From the April 1956 issue of the Socialist Standard

The controversy between Askew and Bax over Bernstein's membership of the German Social Democratic Party, was concluded in the July and August numbers of the Social Democrat.

Askew’s contribution to the July number contended that Bax had not shown that Bernstein had defended “almost every abuse of Capitalism,” and, to offset this charge, he pointed out that Bernstein was actually at that time advocating “the use of that extremely conservative weapon known as the general strike” in opposition to the great bulk of the German party. He then goes on:
 “Of course, I may point out, what Kautsky has already pointed out in his book against Bernstein, what was the distinguishing feature of Bernstein’s standpoint was the absence of any definite standpoint. You had criticism of the party programme, etc., but what Bernstein’s own standpoint was it was impossible to say. Now. we may think what we may of Bernstein for having published his ideas in this way; we may think he was inconsistent in staying in the party; but owing to the very indefiniteness of his ideas, we cannot condemn them without at the same time condemning criticism itself.”
This is a strange argument of Askew’s. The German Party claimed to be Marxist and organised for the establishment of Socialism. Bernstein was opposed to the basic Marxian outlook and supported anti-Socialist proposals, some of which we have already referred to. Yet because his views were “indefinite” (they were certainly definitely anti-Socialist) Askew holds that he should not be excluded from the German party. However, there is this much to be said for Askew’s views. The German Party supported such a hotch-potch of reformism that they had difficulty in making a case against Bernstein that would not react against the bulk of their own members.

Askew then argues that as nobody took the trouble to go through Bernstein’s articles and draw attention to the nature of his actions, it was no use “talking at random in the English party Press when what was required was an explanation in the German party Press.” Then Askew twits Bax with himself being guilty of the mendacity with which he charges Bernstein. In support of this he charges Bax with having misquoted Bebel’s statements in his book on the Woman question. Bax had quoted Bebel in support of his own view that Feminism, as such is not and never has been, a necessary part of Socialism. Askew makes a long quotation from p. 7 of the 30th edition of Bebel’s “Woman.” In the extract Bebel states that the Democratic Parties agree that women should have equal treatment, and their emancipation from all dependence and oppression, on account of Socialist principles. But this agreement cannot be said for the manner in which the aim is to be achieved. As soon as one “enters on the description of the institutions of the future, a wide field is opened out for speculation.” He then goes on that what is laid down in this book are the personal views of the author for which he alone is responsible.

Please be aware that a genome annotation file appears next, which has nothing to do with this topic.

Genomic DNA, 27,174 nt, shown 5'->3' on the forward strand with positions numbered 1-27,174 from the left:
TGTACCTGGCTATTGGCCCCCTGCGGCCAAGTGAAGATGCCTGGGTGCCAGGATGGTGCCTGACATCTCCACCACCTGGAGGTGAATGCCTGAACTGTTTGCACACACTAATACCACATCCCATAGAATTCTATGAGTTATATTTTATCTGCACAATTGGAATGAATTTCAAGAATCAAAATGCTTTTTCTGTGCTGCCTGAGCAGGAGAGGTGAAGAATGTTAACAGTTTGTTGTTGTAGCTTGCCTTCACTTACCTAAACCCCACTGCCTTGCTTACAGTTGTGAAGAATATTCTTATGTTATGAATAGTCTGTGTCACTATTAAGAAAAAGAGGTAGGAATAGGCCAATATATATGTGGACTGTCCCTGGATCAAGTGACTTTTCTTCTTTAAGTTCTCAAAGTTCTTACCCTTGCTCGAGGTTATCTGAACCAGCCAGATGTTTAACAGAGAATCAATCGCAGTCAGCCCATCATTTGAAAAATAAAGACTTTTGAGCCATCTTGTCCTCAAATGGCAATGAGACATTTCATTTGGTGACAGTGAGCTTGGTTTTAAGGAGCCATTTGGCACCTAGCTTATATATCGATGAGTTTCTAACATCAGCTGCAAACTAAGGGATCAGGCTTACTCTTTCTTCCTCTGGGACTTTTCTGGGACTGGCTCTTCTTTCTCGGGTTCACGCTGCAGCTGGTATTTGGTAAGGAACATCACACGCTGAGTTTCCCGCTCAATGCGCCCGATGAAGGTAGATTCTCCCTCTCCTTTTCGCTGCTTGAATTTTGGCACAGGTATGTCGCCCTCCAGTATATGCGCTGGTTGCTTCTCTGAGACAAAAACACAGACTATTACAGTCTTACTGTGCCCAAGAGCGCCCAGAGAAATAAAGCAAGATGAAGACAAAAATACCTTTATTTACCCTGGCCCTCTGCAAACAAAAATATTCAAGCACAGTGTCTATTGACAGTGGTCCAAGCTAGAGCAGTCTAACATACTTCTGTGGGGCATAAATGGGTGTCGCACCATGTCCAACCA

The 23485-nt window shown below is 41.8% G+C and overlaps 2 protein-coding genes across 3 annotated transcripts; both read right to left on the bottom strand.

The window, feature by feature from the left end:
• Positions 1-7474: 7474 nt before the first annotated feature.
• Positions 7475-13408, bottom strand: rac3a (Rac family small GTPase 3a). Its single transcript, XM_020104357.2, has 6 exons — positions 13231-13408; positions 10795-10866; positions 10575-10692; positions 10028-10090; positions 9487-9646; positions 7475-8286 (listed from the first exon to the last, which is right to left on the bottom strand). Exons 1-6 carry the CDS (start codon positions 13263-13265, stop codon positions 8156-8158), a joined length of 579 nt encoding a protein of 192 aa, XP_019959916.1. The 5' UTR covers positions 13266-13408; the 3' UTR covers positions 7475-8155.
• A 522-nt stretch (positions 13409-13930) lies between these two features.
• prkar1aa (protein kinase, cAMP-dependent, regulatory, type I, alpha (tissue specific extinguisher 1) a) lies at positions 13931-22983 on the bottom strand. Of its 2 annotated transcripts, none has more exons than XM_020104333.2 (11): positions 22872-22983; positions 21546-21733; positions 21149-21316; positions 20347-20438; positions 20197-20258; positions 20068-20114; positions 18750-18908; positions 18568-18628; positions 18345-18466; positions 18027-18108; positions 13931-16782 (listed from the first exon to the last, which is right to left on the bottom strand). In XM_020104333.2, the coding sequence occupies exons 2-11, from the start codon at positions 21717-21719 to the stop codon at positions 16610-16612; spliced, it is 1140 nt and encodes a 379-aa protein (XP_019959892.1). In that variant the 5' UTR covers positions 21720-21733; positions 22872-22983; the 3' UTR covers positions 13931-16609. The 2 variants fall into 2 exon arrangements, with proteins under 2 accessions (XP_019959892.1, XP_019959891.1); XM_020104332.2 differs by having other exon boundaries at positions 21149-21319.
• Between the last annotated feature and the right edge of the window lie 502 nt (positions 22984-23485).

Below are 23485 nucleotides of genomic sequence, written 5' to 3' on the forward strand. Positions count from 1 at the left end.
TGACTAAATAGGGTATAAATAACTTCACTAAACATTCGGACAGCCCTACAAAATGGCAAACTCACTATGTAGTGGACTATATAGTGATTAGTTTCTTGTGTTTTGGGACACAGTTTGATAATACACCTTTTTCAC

There is then an attack on Bax’s attitude to the M.C of H. and Askew says that Bax’s views on the subject are difficult to distinguish from Bernstein’s, and, in fact, he was told by a member of the Swiss party that: 
 “Large numbers of the comrades were firmly convinced that Bax was a Bernsteinianer . . . now, as Kautsky explained, no one has dreamed of making acceptance of the materialist conception of history a condition of party membership; then, neither, so far as 1 know, has anyone hitherto seriously proposed to make a limitation of the right of free criticism in the sense proposed by Bax, but, if we are to accept Bax’s test that criticism of fundamentals is to be forbidden, the case is altered. What is sauce for the goose is sauce for the gander.”
Askew takes up Bax’s contention that criticism of the party programme was permissible but criticism of the ultimate foundation on which the party rests, its basal object, was not permissible. Askew then argued that “ultimate foundation” and “basal object ” were not the same thing; that the “Socialisation of the means of production’’ was the basal object, and the ultimate foundation consisted of the theory of surplus value and the materialist conception of history. He then quotes Kautsky as writing that of the two the materialist conception of history “is become the more fundamental. With it stands or falls Marxism, i.e.. the highest point at which the Socialist theory has yet arrived.” Askew adds that, while this is a personal opinion, a very large majority of the members of the party would agree with it. and if a rule is made that fundamentals must not be criticised it would have unfortunate results.

There is a footnote to one of the pages of Askew’s contribution in which he twits Bax with his membership of a Liberal Club, remarking that he “finds it inconsistent with his (Bax’s) hatred of Liberalism to remain a member of a Club which makes it a condition of membership that a member should recognise the principles of the Liberal Party—a Club recognised, almost more than the Reform, as the headquarters of the party.”

We will give Askew’s concluding paragraph in full as it summarises his outlook, and what he expects.